Community Management: The Game

Is running a community like playing a video game? I would bet at first glance your community doesn’t have much in common with the Mario franchise. However, online game communities were some of first to arrive on the scene, and their experience makes them perfectly suited to advise our work. Raphael Koster  gave a speech at the Game Developers Conference (GDC), titled “Still Logged In: What AR and VR Can Learn from MMOs.” (For those drowning in jargon short-hand, the terms in the title refer to Augmented Reality, Virtual Reality, and Massively Multiplayer Online environments). Koster, a celebrated game designer, did not come to the GDC to talk games. Instead, he outlined the implications of digital society that goes unchecked. While I encourage you to watch the video, below are some highlights of his speech that connect to our role as community managers:

  • If you host an online community, you are on the hook. Koster believes that there is no room for error in this message. No matter your team size or the scope of your project, it is your sole responsibility to manage users in your community. Designing a community is like making pasta; if you let the water boil and put the pasta in, it will cook; Left unchecked the water will boil off and the stove will catch on fire.
  • People repeat negative behavior. This is a trend that holds true to many virtual communities. People who troll rarely do it in a singular instance. Consider banning a user by blocking a credit card from being used in the instance of an online game – with the average American household owning more than 8 credit cards on average, banning a card is simply an annoyance – it agitates rather than resolves the issue.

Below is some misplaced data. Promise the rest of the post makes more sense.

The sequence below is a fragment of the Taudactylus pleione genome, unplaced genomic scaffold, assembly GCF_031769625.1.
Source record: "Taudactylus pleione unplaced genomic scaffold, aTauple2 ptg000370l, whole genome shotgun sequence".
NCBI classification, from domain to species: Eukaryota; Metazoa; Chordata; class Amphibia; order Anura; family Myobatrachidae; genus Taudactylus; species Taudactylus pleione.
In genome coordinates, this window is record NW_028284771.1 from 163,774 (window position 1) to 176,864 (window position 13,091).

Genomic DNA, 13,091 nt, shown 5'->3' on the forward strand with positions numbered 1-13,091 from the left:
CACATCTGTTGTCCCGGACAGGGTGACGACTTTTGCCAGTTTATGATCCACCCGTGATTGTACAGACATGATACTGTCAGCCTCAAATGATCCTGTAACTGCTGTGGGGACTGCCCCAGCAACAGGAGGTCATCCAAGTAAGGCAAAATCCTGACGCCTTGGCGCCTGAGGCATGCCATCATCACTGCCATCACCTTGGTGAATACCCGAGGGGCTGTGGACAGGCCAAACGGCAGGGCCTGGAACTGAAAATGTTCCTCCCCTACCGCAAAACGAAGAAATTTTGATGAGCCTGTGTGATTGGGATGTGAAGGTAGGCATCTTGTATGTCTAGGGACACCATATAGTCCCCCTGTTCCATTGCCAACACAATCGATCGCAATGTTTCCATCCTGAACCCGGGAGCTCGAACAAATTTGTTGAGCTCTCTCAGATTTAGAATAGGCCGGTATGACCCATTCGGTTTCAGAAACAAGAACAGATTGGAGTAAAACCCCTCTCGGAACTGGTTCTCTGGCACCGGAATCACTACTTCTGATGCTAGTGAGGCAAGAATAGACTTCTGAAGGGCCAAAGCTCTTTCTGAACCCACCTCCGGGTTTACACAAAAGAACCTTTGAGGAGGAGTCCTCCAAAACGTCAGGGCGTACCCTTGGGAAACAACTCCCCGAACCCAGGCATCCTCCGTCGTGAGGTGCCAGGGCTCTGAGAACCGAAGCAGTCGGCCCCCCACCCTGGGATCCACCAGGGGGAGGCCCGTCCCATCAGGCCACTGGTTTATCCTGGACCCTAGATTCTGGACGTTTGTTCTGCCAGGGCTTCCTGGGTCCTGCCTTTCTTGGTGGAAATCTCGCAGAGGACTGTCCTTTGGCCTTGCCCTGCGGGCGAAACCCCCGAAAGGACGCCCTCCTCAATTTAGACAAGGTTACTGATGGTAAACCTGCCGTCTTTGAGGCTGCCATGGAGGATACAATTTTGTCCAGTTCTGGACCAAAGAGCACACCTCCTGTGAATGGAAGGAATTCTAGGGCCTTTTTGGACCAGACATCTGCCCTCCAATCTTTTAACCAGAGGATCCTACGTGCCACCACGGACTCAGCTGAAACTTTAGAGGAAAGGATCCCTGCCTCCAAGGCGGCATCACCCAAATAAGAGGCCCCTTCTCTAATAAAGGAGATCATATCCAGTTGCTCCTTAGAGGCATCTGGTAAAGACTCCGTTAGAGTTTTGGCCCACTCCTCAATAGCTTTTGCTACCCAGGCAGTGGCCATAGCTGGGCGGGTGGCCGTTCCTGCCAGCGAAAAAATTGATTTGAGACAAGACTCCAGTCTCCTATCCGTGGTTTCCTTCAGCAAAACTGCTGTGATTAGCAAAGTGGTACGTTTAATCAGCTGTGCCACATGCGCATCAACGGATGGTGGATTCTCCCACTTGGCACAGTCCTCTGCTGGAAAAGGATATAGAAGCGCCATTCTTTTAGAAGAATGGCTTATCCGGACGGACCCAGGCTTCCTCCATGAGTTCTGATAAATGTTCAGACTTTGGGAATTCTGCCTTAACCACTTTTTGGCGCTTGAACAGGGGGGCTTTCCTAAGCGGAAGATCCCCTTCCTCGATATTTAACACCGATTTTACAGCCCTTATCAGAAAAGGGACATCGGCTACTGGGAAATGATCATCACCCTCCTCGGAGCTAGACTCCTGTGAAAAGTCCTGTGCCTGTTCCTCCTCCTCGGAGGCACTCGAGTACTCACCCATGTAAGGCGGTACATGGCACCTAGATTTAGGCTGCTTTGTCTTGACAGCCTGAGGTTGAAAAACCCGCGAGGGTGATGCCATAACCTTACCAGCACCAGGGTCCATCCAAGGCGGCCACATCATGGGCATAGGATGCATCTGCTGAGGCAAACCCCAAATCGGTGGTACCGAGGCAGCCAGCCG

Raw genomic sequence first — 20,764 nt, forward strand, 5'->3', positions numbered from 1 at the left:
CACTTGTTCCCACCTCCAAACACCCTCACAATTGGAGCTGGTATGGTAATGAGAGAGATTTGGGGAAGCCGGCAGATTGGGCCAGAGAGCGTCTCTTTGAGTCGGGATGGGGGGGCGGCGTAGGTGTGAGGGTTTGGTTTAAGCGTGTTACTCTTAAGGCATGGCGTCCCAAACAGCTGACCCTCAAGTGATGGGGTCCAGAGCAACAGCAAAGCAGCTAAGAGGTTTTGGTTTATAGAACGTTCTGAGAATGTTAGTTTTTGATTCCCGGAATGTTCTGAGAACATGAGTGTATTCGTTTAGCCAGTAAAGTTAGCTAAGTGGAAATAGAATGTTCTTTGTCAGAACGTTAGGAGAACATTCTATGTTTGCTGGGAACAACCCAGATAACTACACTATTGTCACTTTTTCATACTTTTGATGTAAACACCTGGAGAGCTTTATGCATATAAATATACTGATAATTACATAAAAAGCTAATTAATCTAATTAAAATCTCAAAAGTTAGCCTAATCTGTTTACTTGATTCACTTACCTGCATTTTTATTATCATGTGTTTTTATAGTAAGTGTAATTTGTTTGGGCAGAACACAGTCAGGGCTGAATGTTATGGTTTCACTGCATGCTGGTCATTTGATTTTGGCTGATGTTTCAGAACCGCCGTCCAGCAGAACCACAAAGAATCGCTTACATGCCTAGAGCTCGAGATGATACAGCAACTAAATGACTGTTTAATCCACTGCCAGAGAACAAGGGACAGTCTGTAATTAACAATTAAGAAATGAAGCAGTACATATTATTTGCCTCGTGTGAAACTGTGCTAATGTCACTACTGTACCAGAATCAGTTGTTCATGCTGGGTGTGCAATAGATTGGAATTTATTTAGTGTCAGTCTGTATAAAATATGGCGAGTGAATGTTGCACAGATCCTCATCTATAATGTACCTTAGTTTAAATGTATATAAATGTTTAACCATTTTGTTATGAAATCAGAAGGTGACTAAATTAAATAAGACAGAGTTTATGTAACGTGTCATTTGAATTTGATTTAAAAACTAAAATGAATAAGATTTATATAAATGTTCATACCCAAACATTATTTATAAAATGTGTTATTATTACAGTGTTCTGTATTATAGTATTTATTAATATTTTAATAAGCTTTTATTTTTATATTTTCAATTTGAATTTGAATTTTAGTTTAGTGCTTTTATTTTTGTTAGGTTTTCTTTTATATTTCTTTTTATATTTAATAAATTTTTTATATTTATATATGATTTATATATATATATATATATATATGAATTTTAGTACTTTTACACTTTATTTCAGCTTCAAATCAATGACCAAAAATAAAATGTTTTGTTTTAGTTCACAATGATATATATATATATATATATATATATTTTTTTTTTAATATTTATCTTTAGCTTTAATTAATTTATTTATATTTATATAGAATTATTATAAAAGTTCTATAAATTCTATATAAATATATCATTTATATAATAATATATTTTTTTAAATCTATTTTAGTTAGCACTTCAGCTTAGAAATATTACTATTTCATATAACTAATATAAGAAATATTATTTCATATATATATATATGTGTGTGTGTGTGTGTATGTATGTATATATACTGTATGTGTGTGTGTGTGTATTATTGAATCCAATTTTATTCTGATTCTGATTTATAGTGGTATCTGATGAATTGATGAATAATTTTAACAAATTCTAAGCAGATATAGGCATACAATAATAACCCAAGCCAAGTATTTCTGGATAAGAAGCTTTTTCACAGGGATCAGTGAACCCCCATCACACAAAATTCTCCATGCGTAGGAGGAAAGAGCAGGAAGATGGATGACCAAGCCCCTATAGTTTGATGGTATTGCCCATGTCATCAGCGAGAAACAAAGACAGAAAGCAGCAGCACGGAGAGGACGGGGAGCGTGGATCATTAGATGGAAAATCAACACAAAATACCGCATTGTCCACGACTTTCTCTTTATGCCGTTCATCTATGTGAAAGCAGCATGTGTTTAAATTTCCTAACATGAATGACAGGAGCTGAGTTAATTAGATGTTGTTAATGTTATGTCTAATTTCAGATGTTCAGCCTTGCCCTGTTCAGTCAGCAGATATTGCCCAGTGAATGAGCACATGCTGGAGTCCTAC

• Corruption happens. If you elevate admins to “god” status and allow them to interact directly with members, an imbalance can emerge. While this may not pose a problem in your community (and may even be an intended effect), it is important to consider the social hierarchy your community possesses, and how it might be leveraged in unintended ways.
  • We import real world biases into virtual worlds. Koster draws attention to the fact that, in real life, men who are of shorter-than-average height are less likely to get promotions and earn a lower salary. In virtual reality worlds, characters with a shorter stature earn less experience points and level up slower. This example invites us to think about additional preconceived notions we bring to the worlds that we are creating.
  • People use virtual spaces as a form of self-therapy. This observation has implications that are both positive and negative. Giving people a form of community, especially where they may not have had one before, can be an empowering tool to foster a sense of connection. However, many communities are shocked to find manifestations of mental illness – and are unprepared to handle them. Understanding and being prepared for these occurrences can be of utmost importance, to your users and to the health of your community.

Koster pulls together ideas of what it means to be a walking video game client, an argument for solidarity in community management, and the future of complete virtual realities. Whether we apply these ideas to an intranet or World of Warcraft, we are ultimately working with individuals in a way that will shape the future of online citizenship, for good or bad.

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